This geocache is part of the Gold Country GeoTour – The Prequel: Be A Guest. This GeoTour focuses on a step back in time to learn about before the Gold Rush ensued: languages of the region’s culturally diverse families, handed down traditions such as recipes, flora and fauna, historic sites of significance, and points of interest. These stories will help preserve the oral languages and traditions of the region as well as assist in educating visitors and locals alike to the cultural diversity and environmental sensitivity of the region.
The Thompson River
The Thompson River is 429 kilometers long and begins as at the toe of the Thompson Glacier, of the Rocky Mountains west of Valemount, BC and flowing south as the North Thompson River. The North Thompson, in its leg of the journey, passes many communities winding its way through dense forests before becoming one with the South Thompson. Originating from the Little Shuswap Lake, named after the Secwépemc (Shuswap) people, the South Thompson travels 58 km before becoming one with the North Thompson.
The North and the South Thompson Rivers unite as the Thompson River in Kamloops, BC where the name of the community originates from the anglicized version of the Secwépemc word "Tk'əmlúps", which means "meeting of the waters". In 1808 Simon Fraser explored the Thompson River and named it after David Thompson accidentally, as he had thought that David Thompson had been there first. Simon Fraser was probably the first explorer to have contact with the Nlaka’pamux people of the region in June of 1808. Nlaka'pamux oral history tells that he took advantage of these people.
From Tk’əmlúps (Kamloops) the Thompson River continues further south winding its way down along the Fraser Canyon portion of the Trans-Canada highway #1 to Lytton BC where its blue-green waters join the mighty Fraser River.
As the Thompson River was the main body of moving water in this area of the Interior, it was an important resource to the Indigenous people who frequented it. The Thompson River is the Fraser Rivers largest tributary and provided not only clean water, but also was a habitat for the primary food source of the nations in the region, the salmon.
The importance of fishing to Interior Salish peoples, such as the Stl’atl’imx, Secwepemc, and Nlaka’pamux have been the foundation of Aboriginal economic, cultural, and social lifestyles along the Thompson River. These groups harvested Sockeye, Chinook, Coho, and Pink salmon. They also harvested Rainbow and Bull trout from the Thompson River. One of the most important fishing sites and trading areas was near Spences Bridge, at the confluence of the Nicola and Thompson rivers.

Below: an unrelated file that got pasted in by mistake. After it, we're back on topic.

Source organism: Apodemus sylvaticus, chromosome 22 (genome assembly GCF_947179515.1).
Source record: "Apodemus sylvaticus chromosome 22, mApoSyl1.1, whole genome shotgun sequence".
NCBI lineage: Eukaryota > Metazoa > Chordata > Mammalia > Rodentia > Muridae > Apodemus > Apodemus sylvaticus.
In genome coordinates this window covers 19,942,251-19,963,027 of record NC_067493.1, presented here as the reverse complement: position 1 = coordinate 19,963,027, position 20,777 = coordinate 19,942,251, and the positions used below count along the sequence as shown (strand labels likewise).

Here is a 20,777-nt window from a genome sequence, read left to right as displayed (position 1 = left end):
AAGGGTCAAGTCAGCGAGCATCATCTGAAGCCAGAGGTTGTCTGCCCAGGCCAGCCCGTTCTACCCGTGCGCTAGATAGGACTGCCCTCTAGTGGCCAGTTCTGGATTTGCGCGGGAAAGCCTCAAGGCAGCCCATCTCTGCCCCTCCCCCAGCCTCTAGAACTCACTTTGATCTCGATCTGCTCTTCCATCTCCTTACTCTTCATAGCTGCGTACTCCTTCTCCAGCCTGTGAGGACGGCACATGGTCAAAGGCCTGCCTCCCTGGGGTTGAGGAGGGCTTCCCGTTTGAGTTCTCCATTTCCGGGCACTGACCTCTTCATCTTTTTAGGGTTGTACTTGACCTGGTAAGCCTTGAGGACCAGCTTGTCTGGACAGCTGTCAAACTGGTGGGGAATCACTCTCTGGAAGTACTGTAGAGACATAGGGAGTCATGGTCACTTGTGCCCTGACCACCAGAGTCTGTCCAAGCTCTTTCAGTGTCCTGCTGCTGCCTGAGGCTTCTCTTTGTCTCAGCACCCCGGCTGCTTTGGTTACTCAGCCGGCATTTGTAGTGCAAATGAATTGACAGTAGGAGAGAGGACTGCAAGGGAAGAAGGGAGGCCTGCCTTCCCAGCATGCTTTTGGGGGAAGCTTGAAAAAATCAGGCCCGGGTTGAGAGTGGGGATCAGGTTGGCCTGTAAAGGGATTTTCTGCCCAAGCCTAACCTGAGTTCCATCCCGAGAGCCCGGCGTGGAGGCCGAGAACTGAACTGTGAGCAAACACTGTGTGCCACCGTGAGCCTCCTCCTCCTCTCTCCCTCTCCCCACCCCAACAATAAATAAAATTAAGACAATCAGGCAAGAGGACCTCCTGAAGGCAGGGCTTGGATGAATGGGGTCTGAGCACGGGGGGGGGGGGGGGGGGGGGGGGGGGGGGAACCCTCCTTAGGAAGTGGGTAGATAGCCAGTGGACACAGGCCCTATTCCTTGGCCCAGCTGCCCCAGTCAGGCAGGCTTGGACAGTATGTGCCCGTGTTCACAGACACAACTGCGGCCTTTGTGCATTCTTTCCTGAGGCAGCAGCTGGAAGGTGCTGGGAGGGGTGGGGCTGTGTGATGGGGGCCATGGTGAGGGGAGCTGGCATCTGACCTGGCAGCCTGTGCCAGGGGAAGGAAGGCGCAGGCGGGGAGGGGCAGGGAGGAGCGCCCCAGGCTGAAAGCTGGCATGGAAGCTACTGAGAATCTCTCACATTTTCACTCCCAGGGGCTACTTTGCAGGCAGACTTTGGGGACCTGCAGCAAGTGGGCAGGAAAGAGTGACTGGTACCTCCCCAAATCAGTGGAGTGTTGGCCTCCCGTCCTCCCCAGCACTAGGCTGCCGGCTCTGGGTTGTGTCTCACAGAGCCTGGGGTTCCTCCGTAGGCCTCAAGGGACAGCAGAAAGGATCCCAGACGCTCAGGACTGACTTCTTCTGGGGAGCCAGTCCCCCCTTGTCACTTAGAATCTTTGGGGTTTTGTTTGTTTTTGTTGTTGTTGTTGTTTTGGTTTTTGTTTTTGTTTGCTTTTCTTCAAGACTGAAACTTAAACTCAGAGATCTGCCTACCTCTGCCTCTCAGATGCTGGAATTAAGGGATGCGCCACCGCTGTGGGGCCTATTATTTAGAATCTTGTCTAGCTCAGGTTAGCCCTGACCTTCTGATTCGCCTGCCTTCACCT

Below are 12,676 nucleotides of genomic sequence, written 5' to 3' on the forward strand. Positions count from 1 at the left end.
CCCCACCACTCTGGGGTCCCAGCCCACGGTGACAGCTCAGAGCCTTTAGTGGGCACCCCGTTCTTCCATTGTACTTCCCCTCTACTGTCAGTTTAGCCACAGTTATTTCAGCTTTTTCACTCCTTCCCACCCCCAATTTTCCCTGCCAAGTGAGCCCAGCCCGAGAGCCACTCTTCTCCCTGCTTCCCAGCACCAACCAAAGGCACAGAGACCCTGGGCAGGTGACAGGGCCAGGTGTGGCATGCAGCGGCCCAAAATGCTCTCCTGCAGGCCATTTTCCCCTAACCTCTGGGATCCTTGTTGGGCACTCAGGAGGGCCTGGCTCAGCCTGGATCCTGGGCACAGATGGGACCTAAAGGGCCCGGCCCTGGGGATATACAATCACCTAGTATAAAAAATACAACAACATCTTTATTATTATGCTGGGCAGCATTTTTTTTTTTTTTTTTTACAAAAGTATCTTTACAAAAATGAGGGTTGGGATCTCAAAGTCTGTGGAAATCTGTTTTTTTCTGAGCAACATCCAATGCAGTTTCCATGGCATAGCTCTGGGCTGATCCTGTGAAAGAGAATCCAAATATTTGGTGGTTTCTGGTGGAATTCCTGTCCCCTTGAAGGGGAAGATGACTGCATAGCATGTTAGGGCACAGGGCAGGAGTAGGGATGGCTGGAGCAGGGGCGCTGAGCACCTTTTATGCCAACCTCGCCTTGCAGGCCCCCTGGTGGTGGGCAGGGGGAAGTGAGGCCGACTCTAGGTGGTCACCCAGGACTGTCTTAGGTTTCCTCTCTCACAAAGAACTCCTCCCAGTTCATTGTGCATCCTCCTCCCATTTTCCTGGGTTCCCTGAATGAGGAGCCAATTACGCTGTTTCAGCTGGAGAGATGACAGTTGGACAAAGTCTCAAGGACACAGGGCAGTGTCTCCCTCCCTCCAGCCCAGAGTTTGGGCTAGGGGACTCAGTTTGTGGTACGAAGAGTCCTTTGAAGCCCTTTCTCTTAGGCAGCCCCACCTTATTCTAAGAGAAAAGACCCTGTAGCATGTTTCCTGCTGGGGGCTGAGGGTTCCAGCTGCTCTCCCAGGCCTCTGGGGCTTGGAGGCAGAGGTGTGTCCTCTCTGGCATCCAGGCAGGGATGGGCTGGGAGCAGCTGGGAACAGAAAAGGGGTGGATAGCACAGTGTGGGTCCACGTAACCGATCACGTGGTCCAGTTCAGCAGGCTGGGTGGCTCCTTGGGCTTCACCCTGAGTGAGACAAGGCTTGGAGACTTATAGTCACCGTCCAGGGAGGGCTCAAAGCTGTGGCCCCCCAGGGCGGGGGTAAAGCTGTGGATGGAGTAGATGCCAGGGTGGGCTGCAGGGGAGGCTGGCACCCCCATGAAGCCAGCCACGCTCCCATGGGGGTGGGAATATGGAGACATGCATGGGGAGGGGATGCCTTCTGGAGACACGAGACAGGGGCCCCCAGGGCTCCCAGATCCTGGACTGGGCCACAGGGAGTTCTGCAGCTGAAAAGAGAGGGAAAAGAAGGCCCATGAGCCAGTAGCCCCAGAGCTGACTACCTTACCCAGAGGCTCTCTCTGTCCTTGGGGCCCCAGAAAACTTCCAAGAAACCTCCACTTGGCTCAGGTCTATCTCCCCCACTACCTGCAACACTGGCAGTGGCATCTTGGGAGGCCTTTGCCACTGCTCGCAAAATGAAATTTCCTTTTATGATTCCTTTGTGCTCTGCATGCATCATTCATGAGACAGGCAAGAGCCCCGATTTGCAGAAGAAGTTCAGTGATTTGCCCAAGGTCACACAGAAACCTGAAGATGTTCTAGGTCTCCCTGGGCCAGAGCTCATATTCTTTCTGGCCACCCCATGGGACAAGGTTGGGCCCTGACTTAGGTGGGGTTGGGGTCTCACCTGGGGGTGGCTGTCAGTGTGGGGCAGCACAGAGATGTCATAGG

Fishing on the Thompson River was conducted by dip netting, however, weirs or fencing framework made of poles and rushes were placed across the tributaries of the Thompson River. As the salmon gathered in front of the weirs they would be speared, or dip netted. The “Thompson People”, as they were previously referred to, believed that all people were equal and deserved equal rights and opportunities with the Secwépemc sharing salmon and other resources. Their catch or harvests would be distributed between the various families participating in the fishing as well as harvesting and preparing fish for the elderly or incapacitated members of the community.
The Indigenous tribes of this region were seminomadic. They had mat tipis and moved to different hunting and harvesting locations as the seasons changed. The people also had permanent semisubterranean earthlodges now referred to as pithouses that were used as winter dwellings with some still being visible today, however, many have been adversely impacted over the last 50 years as colonial developments encroach the rivers and lake shores of the Interior. Canoes were made of birchbark in this region and used to travel the lakes in the area as well as the Thompson River.
The traditional culture of the regions people then began to change as it was influenced in the 1840’s by the gold miners and settlers who kept arriving in increasing numbers in the 1850’s. The smallpox epidemics of 1860s and again in 1879 had devastating impacts on many Indigenous peoples, with as many as two thirds of people who contracted it dying. The disease had a devastating impact on many Indigenous groups and it also impacted governance in some nations as knowledge, skills, and stories were lost with those elders who carried them.
Interesting Fact: Secwépemc was translated as Shuswap in many various spellings by early settlers. Tk'əmlúps was translated as Kamloops in many various spellings such as Cumcloups by early settlers. The first appearance of the spelling “Kamloops” was in the Postal Guide of 1872 and it has been spelled that way ever since.
Some Indigenous words:
Swetémtkemc - people who live downstream.
Wewtsk - three-pronged fish spear.
Wéwlem - to fish.
ƛ̓əq̓əmcín - Lytton area, tributary of Fraser River, and Thompson River
Researched and written by Lana Rae Brooks
Ignace (1998) and Teit (1909)